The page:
Entertainment Style Kirstie Clements on Christmas ‘gift porn’ and the joy of shopping locally

Kirstie Clements on Christmas ‘gift porn’ and the joy of shopping locally

A woman walks past christmas decorations in a shopping street in the centre of Rome on November 26, 2020 in Rome, Italy
"Part of me wants to deck the halls, the other part of me is in full Grinch mode," writes Kirstie Clements. Photo: Getty
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Now that Black Friday is apparently a thing, my inbox is flooded with a crazy mix of promotional emails, with businesses either offering 20 per cent off everything, eschewing the sales gimmick because they don’t believe in rampant consumerism, or pledging to donate a percentage of sales to a COVID-related charity.

Capitalism just doesn’t seem to know where to land this festive season, after what has truly been a gruelling year for most of us.

As usual, I’m torn as to how I want to celebrate this year; part of me wants to deck the halls, the other part of me is in full Grinch mode, wandering around Westfield muttering “crass commercialism” at startled shoppers stocking up at T2.

If I do manage to summon up some Christmas spirit, I will definitely be shopping locally.

I find an extra sense of joy in purchasing something that is Aussie-made, whether it is a Dinosaur Designs bowl, a piece of jewellery from a new designer, or a handmade soap from the markets.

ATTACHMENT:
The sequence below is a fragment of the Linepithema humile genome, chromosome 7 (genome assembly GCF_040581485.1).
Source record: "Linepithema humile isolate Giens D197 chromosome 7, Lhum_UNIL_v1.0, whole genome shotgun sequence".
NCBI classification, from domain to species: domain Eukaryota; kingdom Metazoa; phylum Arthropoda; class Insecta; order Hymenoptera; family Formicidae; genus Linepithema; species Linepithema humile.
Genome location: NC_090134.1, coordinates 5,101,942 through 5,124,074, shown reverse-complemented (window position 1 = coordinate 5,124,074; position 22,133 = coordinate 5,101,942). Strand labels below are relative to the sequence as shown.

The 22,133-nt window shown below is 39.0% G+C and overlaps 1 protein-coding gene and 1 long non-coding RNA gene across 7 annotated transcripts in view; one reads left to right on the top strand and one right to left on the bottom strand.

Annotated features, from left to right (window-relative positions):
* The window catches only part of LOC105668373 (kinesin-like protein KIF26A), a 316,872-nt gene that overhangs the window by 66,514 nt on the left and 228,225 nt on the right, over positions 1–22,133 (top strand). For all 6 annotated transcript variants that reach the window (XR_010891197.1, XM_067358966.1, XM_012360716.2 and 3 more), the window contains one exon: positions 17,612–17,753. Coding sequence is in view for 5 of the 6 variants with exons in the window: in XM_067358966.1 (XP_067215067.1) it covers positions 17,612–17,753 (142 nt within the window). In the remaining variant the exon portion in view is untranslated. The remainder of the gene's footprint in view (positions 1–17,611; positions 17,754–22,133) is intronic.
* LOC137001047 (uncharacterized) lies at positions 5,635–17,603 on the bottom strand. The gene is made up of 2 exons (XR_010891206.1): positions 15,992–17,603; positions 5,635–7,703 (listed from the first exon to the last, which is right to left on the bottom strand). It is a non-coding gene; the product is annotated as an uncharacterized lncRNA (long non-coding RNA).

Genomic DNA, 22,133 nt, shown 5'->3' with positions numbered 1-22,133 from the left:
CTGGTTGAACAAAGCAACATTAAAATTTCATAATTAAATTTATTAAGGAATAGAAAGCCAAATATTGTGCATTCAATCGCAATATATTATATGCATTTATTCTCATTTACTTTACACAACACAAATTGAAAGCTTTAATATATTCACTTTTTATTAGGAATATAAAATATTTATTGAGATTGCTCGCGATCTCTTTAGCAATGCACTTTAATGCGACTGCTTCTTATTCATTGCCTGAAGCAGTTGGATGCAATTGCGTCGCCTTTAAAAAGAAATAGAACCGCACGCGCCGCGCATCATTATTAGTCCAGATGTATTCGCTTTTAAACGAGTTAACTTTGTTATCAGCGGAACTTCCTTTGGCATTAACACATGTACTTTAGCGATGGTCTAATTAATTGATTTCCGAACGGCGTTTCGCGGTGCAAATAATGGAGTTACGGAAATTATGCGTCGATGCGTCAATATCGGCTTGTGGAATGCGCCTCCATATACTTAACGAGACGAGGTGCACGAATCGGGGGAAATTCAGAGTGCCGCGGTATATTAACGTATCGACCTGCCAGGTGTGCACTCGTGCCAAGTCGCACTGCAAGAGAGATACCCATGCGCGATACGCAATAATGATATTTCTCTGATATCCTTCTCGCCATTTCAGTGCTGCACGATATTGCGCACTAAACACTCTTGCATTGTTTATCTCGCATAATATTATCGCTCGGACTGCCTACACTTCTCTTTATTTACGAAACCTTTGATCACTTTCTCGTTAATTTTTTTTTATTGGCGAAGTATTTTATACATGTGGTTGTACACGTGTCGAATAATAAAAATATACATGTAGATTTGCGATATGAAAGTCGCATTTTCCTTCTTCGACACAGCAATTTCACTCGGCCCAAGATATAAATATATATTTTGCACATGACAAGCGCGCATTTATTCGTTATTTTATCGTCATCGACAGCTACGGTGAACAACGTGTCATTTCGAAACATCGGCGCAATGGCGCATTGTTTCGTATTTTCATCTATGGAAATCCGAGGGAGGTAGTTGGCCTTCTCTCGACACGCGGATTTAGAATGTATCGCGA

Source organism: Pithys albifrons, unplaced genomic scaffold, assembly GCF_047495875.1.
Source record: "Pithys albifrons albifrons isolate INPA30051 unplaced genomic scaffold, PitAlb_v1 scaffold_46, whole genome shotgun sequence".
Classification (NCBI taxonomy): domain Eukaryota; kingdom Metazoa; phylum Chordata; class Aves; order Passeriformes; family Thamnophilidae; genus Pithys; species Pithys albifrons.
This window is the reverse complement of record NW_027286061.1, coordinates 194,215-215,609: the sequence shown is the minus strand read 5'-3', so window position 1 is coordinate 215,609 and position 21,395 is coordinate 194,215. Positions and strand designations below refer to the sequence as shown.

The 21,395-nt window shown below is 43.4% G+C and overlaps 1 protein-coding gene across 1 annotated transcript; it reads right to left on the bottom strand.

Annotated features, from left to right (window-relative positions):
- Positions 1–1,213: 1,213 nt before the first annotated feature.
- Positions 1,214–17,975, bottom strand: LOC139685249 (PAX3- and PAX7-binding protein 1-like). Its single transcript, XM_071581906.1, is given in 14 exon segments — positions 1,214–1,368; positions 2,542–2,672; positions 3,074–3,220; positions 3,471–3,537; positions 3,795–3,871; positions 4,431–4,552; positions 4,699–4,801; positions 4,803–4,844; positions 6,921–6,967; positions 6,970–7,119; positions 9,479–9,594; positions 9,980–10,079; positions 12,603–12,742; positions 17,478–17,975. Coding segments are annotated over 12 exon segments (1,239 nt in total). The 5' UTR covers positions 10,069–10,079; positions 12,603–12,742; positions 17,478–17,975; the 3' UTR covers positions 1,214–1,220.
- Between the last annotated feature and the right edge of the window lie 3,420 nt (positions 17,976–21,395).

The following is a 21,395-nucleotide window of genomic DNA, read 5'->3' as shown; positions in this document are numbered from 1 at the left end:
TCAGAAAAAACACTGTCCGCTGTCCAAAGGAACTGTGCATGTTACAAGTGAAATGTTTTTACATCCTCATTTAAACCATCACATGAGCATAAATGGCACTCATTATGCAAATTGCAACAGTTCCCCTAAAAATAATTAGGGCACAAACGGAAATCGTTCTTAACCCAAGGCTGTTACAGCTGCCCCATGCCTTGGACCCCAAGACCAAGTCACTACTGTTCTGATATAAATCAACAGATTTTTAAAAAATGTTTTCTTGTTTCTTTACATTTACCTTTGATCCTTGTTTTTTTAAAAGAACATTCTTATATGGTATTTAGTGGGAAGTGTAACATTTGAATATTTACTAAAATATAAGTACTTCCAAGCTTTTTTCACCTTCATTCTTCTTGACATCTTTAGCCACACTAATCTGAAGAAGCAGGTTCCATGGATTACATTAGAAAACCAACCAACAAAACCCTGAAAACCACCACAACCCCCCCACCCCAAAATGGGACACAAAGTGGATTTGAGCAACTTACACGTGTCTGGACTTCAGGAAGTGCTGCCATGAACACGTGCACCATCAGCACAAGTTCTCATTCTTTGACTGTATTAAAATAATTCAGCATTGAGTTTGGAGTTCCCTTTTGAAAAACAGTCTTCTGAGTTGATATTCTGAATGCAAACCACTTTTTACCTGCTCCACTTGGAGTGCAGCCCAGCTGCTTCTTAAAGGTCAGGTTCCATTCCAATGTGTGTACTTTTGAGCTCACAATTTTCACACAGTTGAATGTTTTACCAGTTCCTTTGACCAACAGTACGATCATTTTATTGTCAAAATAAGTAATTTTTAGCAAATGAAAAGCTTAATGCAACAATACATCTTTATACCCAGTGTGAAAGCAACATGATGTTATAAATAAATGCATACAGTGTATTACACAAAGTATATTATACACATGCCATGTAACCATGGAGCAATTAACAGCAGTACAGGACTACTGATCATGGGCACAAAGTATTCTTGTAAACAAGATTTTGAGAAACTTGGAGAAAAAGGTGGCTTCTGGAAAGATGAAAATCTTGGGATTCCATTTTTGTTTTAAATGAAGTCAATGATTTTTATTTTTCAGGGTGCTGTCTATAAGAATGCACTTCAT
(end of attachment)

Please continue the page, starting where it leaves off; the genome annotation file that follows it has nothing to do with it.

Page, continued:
But one thing that gives me great pleasure at this time of year is reading the holiday gift guide from some of the tonier publications in the US, such as the New York Times‘ magazine or Vogue.

It’s gift porn, with suggestions so blithe and untethered from most people’s reality it’s an art form. The Times is eking it out in instalments, like an exquisitely demented Advent calendar of gift suggestions, positing fair-trade bicycle baskets to Siberian sturgeon caviar kits.

Some of my favourites so far have been home delivered Japanese ichigo strawberries (redder and glossier than your run of the mill garden variety), velvet moccasins with gold embroidered bows from Istanbul and gold vermeil earrings ‘inspired by the African diaspora’.

Premium strawberries are a popular luxury gift in Japan. Photo: Migaki-Ichigo

Christmas presents in cold-climate countries seem to have a whole other layer of luxury. I just slather with envy reading about cosy Fair Isle cashmere beanies, $3000 pashminas from the Vale of Kashmir, and $460 velvet-and-pearl hair scrunchies.

At $12,000, Saint Laurent skis are an extravagant stocking stuffer. Photo: Facebook

The kooky American Vogue editors don’t seem to have any particular guiding light or logic behind their gift suggestions, which can range from a $120 facial oil to some $12,000 Saint Laurent skis. Then there’s the covering of a beetroot candle by Loewe, a silver chainmail hand-sanitizer pouch (yes, this exists) a mahogany and obsidian face massage tool and a bottle of living vinegar (?) for good measure.

If I’m going to get into the Christmas spirit, I really think I need to be more inventive.

My son asked me what I would like to see under the tree and I said something really ordinary like a new coffee pot or some hoop earrings. I clearly need to lift my game.

So, if anybody wants to buy me something, I would like some hand-loomed towels, woven baskets, hand-made ceramics, perfumed oils and soaps, organic bed linen, indoor plants, and oodles of candles. All made in Australia, thanks.

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